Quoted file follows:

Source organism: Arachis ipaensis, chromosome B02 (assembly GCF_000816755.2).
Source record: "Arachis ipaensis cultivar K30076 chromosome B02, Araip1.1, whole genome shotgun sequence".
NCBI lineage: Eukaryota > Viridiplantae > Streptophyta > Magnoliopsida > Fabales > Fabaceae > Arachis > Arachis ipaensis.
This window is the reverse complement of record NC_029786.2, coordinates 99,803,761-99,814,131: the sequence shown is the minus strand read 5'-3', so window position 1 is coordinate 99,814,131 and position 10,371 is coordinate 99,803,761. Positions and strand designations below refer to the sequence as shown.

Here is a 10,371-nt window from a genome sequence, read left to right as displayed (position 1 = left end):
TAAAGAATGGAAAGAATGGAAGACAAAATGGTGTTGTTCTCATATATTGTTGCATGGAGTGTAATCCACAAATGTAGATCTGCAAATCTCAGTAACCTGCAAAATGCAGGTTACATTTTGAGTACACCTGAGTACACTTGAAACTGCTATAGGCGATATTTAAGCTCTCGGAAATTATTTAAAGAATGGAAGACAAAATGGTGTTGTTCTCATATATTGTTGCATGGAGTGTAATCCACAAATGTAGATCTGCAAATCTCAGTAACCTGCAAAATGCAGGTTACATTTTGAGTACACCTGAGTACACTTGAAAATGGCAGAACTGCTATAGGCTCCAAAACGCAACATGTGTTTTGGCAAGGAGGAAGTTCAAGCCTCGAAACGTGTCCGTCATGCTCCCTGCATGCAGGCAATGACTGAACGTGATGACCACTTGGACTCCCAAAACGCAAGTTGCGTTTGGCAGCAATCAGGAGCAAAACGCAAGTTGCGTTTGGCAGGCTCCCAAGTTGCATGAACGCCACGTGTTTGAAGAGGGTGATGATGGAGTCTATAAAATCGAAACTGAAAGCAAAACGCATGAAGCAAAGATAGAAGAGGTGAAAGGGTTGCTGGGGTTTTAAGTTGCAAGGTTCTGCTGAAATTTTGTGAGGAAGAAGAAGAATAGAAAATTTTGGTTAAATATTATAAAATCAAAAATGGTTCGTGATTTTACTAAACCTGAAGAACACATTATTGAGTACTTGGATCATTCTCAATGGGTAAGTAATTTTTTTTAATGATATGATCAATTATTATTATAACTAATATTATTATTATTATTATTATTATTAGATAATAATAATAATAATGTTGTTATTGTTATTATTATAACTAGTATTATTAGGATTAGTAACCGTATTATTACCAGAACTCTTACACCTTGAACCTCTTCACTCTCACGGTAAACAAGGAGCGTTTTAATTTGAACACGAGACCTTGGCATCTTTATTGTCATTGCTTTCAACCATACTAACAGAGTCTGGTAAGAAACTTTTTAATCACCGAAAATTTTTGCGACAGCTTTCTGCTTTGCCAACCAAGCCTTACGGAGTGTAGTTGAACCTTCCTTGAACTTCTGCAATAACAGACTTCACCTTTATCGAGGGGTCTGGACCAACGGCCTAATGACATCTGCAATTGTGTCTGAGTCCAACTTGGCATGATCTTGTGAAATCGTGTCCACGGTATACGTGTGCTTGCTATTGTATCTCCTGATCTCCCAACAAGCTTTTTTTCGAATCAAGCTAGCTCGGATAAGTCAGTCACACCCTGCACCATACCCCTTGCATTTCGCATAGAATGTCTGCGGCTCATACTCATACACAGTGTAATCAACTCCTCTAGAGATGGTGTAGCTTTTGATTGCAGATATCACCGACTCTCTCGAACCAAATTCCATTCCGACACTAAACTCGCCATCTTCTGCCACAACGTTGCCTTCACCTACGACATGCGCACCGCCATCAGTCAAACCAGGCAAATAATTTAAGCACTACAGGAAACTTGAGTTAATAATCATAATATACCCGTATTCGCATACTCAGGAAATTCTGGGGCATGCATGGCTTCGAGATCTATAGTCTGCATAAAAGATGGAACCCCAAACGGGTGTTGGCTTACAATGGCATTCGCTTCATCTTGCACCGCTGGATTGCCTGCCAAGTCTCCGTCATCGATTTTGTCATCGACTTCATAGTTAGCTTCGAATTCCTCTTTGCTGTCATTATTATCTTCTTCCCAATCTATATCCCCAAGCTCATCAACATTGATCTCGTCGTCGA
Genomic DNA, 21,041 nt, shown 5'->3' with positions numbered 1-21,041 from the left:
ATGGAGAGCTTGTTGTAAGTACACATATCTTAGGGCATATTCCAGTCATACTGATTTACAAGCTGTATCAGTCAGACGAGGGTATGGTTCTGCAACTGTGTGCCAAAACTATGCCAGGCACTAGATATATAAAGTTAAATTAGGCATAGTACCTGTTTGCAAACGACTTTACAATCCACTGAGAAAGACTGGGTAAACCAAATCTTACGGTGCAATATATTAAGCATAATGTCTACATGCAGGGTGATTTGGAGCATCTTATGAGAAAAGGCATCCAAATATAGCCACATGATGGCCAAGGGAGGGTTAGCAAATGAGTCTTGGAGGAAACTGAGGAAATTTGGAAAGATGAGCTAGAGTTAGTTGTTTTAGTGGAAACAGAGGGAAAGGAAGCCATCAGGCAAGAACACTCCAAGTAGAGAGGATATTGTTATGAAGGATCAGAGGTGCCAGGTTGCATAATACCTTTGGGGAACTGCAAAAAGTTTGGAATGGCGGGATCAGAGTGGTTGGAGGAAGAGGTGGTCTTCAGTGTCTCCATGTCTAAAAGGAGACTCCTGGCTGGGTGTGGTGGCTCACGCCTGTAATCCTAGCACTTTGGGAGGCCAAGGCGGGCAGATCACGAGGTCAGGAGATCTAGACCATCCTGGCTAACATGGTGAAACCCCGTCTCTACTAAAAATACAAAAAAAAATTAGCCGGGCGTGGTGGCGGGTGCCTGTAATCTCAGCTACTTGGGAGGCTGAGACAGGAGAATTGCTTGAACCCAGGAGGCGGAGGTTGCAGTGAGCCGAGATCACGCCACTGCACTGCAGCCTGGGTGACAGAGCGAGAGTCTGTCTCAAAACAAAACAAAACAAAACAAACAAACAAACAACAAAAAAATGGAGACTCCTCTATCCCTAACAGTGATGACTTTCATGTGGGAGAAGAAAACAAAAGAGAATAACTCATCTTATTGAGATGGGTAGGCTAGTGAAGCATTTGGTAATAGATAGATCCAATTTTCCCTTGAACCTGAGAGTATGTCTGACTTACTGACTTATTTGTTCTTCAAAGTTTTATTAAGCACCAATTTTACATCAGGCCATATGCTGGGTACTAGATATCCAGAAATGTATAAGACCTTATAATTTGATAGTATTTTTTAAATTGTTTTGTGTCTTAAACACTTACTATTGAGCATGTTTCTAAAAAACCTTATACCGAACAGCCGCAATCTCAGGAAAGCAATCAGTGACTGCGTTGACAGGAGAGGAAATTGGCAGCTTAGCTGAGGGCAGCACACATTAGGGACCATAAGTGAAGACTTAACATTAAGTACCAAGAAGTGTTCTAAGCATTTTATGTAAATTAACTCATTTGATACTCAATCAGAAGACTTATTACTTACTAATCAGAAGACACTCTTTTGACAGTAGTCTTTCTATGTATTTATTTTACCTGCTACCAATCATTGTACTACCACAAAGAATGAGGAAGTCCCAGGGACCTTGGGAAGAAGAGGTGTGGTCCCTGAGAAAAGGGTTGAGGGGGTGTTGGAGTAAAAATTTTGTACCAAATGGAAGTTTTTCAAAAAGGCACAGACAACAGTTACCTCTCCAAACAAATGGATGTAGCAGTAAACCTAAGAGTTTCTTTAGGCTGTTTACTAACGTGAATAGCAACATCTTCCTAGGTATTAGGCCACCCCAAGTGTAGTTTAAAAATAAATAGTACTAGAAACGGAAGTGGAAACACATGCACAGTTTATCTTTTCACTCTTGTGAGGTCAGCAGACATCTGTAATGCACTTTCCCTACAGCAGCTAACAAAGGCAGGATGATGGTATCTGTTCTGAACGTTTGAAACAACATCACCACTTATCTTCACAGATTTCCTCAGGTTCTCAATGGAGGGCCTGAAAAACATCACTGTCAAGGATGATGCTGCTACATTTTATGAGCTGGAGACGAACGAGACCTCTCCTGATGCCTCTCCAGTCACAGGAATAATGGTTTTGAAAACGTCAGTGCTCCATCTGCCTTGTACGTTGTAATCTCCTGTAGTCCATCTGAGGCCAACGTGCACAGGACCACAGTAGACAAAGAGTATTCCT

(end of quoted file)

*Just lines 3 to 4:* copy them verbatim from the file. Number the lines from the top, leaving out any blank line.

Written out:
NCBI lineage: Eukaryota > Viridiplantae > Streptophyta > Magnoliopsida > Fabales > Fabaceae > Arachis > Arachis ipaensis.
This window is the reverse complement of record NC_029786.2, coordinates 99,803,761-99,814,131: the sequence shown is the minus strand read 5'-3', so window position 1 is coordinate 99,814,131 and position 10,371 is coordinate 99,803,761. Positions and strand designations below refer to the sequence as shown.